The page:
In January of this year, I posted a piece called Stop Being Your Own Worst Enemyl. I am revisiting the topic because I just read an article in Forbes Magazine How to Stop Being Your Own Worst Enemy . The article was written by Erika Andersen and was posted on the Forbes website on June 7th. It caught my attention because the title was quite close to the title of my posting.
Ms. Anderson's website, www.erikaandersen.com, says that she is a business thinker and author. She seems to done just that in her consulting business and the two books she has written: Being Strategic and Growing Great Employees. The Forbes article is based on her forthcoming book Leading so People will Follow.
If you want to lead so that people will follow, self-confidence and self-assurance are a must. If you do not have that peple will be hesitant to follow you. Can you (or me) be self-confident and self-assure if we are consistently our own worst enemy? Consistently being our own worst enemy leads to consistently not living up to our potential. Consistently not living up to our own potential and goals trains to say "can't" more than "can."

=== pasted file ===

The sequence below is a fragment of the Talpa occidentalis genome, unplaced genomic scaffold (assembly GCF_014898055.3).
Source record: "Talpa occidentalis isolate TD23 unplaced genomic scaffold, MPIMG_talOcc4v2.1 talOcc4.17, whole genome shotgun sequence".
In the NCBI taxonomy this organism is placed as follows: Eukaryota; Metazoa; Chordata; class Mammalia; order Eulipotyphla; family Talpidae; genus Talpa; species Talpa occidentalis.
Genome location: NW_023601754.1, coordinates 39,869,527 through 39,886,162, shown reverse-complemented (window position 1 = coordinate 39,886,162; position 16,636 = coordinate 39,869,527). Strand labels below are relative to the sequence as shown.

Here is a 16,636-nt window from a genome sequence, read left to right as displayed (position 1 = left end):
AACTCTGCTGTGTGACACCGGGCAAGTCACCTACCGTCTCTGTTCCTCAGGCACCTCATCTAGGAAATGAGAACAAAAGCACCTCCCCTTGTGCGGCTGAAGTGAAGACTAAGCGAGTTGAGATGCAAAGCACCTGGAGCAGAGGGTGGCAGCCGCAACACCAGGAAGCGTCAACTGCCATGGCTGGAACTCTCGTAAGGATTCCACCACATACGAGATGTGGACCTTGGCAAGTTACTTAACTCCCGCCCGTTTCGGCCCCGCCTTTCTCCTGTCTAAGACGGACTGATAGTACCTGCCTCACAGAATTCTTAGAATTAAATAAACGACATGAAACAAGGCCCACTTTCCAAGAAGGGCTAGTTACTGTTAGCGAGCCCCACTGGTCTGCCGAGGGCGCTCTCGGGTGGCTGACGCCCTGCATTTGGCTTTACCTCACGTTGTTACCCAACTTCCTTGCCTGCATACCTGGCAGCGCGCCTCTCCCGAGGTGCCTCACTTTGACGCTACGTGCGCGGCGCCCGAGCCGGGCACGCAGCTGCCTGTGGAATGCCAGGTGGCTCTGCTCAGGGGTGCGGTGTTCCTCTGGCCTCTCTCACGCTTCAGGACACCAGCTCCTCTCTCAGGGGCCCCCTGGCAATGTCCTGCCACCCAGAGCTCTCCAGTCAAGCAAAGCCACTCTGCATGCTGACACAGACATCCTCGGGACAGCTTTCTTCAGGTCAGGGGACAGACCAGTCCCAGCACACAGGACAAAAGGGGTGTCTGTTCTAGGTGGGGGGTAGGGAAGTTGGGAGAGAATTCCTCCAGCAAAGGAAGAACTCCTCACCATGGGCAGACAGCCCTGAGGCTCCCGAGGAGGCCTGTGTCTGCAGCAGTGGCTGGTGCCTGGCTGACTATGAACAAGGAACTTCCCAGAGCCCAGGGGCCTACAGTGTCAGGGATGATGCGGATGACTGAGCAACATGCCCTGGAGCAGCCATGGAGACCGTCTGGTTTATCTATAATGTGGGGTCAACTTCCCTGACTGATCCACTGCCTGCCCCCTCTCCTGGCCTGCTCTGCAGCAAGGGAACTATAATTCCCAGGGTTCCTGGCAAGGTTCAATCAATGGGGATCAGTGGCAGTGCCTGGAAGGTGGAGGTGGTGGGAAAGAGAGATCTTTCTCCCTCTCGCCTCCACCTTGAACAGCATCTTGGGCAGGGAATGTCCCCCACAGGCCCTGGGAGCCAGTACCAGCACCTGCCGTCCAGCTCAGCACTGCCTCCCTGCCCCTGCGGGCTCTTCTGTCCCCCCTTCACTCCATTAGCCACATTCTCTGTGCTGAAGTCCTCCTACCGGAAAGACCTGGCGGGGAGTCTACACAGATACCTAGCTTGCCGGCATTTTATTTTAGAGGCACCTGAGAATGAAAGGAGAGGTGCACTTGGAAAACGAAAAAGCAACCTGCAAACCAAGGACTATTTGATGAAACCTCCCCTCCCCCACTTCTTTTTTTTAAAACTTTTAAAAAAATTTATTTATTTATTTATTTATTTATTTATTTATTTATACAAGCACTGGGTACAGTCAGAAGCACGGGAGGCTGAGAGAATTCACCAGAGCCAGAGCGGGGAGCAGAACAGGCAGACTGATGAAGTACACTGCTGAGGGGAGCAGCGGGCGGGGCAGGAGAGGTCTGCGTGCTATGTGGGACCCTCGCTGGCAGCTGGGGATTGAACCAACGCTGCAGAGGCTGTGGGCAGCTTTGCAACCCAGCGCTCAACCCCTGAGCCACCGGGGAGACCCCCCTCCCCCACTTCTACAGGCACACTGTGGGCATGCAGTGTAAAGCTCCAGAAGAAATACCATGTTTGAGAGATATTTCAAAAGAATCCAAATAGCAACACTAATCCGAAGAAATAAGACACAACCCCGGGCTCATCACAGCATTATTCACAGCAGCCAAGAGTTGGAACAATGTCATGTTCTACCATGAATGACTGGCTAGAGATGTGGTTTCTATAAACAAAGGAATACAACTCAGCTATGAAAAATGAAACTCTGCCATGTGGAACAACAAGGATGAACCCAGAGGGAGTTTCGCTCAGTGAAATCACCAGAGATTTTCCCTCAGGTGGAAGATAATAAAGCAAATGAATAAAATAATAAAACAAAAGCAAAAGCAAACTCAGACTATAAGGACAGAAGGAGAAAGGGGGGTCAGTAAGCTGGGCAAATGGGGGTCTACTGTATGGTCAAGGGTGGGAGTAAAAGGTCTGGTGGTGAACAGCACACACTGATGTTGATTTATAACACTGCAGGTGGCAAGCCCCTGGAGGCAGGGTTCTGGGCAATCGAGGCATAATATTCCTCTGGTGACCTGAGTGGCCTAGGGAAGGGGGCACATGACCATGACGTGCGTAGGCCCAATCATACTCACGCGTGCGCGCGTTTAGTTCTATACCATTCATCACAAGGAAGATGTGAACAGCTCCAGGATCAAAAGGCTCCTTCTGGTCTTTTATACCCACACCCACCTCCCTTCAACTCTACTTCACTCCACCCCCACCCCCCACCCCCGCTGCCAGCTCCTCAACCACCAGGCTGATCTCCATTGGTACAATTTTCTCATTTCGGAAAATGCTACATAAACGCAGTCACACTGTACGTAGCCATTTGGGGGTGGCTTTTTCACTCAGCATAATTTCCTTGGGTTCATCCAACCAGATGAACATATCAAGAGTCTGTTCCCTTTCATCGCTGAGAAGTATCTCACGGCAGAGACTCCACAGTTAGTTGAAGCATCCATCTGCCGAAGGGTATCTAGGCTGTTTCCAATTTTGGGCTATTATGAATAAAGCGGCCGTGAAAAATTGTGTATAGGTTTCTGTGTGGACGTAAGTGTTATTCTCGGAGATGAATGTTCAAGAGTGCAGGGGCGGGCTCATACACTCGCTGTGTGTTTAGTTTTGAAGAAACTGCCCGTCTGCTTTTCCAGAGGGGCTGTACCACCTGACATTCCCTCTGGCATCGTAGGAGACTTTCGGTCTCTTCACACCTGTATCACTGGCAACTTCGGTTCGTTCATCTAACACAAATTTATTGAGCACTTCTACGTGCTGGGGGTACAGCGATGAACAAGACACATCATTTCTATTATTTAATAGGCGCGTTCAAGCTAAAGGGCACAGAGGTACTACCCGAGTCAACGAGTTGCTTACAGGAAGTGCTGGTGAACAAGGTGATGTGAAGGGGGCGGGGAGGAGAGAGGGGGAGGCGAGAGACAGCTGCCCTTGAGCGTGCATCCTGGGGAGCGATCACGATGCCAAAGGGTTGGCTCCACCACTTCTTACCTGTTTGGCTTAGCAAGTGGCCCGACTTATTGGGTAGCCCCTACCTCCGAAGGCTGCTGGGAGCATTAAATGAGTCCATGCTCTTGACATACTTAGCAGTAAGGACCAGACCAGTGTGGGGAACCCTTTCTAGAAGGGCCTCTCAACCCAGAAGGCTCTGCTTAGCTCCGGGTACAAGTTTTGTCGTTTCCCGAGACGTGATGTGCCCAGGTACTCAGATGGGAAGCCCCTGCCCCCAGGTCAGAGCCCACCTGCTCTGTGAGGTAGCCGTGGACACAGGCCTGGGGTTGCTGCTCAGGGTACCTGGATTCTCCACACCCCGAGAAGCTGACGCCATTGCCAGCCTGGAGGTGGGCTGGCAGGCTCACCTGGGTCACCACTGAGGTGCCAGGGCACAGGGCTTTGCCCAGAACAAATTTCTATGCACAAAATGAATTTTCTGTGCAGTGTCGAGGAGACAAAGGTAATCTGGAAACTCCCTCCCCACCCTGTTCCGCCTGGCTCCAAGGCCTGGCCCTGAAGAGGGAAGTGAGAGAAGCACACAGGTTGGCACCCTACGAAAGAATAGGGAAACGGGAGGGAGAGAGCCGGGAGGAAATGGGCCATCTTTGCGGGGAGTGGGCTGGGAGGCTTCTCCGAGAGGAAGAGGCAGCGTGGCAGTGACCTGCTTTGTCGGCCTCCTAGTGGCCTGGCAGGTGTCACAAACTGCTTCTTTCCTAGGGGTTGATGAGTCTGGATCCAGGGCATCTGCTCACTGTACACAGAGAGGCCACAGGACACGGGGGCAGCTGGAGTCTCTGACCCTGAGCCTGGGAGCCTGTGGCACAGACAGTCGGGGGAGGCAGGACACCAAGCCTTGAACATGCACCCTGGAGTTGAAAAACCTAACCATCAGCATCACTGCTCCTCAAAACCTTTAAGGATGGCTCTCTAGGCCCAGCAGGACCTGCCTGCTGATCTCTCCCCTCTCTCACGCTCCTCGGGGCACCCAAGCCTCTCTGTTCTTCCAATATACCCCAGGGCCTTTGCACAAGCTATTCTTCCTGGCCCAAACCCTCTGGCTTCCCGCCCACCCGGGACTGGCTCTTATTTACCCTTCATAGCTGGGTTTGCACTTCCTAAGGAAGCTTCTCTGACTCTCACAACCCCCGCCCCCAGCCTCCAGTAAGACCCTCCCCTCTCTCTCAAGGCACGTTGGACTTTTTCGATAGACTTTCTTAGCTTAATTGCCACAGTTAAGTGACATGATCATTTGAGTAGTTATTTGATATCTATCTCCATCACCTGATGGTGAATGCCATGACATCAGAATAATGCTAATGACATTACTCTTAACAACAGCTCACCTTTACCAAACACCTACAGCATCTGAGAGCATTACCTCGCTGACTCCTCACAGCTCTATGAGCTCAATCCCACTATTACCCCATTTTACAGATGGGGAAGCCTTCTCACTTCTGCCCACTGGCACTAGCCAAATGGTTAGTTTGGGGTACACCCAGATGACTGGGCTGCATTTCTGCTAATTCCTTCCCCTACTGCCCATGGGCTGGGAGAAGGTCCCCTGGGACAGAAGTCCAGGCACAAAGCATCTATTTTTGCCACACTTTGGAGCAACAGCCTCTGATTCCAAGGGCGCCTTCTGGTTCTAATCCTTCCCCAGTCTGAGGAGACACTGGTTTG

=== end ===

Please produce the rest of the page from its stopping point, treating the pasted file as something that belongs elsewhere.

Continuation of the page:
Ms. Andersen talks about our inner dialogue being trained to keep telling us Impossible and Unable. This really is the cornerstone of being our own worst enemy. All the rest stems from this negative inner dialogue. She believes we can train ourselves to say and thus believe Possible and Able instead. This will lead to more self-assurance and self-confidence. She presents a four point method to makes our inner voices more supportive and encouraging.
Recognize when you are doing it. We all use the same inner dialogue
catch-phrases that essentially mean "ugh, I can't do that."
Record these instances you utter these negative catch-phrases. Ms.
Andersen claims that writing down these instances "creates a useful
separation; when you see it written down, it feels like a less intrinsic
part of you." When I read this point in her article, I actually inner
dialogued "like there is any chance I will ever do that." It just
popped like an automatic response.
After recoding the above, do some analysis and develop ways to phrase
these snap responses in a more positive way. Consider my reaction to
the her suggestion that I write down the instances of negative inner
dialogue. A better inner dialogue might be to consider another strategy
to create that seperation that does not involve walking around with a
notebook or an open iPad equivalent. Simply be dedicating my daily
writing to this topic has created that seperation.
- Repeat: Make a dedicated effort to catch and stop the negativity. A bad habit has to be unlearned and supplanted with a better one.
Ms. Andersen is not the first to articulate the above strategy. There are many equivalent or near equivalent presentations. But, it is always good to be reminded. Lastly, the following quote applies to this very issue:
"If you can dream it, you can do it." ~ Walt Disney